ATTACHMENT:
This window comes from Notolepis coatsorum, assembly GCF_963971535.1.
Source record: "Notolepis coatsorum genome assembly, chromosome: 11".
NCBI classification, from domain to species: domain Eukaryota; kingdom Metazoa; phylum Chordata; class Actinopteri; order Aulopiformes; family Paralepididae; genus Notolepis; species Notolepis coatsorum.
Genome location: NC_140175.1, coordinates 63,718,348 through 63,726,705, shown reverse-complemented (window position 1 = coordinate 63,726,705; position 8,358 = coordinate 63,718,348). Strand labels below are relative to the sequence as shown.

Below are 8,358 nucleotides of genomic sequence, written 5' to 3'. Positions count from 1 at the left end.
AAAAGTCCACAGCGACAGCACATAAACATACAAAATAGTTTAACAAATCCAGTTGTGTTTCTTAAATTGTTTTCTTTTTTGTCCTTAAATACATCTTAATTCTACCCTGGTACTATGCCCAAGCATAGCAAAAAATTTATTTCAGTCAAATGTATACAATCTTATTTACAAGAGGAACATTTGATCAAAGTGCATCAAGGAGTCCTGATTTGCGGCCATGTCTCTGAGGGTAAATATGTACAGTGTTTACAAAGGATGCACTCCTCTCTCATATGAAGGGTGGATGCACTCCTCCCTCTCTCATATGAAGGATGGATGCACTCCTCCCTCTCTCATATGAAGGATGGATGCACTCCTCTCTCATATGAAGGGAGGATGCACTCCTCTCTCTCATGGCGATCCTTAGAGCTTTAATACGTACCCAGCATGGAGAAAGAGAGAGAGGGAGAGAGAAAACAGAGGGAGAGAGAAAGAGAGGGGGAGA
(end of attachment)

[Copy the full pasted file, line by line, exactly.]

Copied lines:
This window comes from Notolepis coatsorum, assembly GCF_963971535.1.
Source record: "Notolepis coatsorum genome assembly, chromosome: 11".
NCBI classification, from domain to species: domain Eukaryota; kingdom Metazoa; phylum Chordata; class Actinopteri; order Aulopiformes; family Paralepididae; genus Notolepis; species Notolepis coatsorum.
Genome location: NC_140175.1, coordinates 63,718,348 through 63,726,705, shown reverse-complemented (window position 1 = coordinate 63,726,705; position 8,358 = coordinate 63,718,348). Strand labels below are relative to the sequence as shown.

Below are 8,358 nucleotides of genomic sequence, written 5' to 3'. Positions count from 1 at the left end.
AAAAGTCCACAGCGACAGCACATAAACATACAAAATAGTTTAACAAATCCAGTTGTGTTTCTTAAATTGTTTTCTTTTTTGTCCTTAAATACATCTTAATTCTACCCTGGTACTATGCCCAAGCATAGCAAAAAATTTATTTCAGTCAAATGTATACAATCTTATTTACAAGAGGAACATTTGATCAAAGTGCATCAAGGAGTCCTGATTTGCGGCCATGTCTCTGAGGGTAAATATGTACAGTGTTTACAAAGGATGCACTCCTCTCTCATATGAAGGGTGGATGCACTCCTCCCTCTCTCATATGAAGGATGGATGCACTCCTCCCTCTCTCATATGAAGGATGGATGCACTCCTCTCTCATATGAAGGGAGGATGCACTCCTCTCTCTCATGGCGATCCTTAGAGCTTTAATACGTACCCAGCATGGAGAAAGAGAGAGAGGGAGAGAGAAAACAGAGGGAGAGAGAAAGAGAGGGGGAGA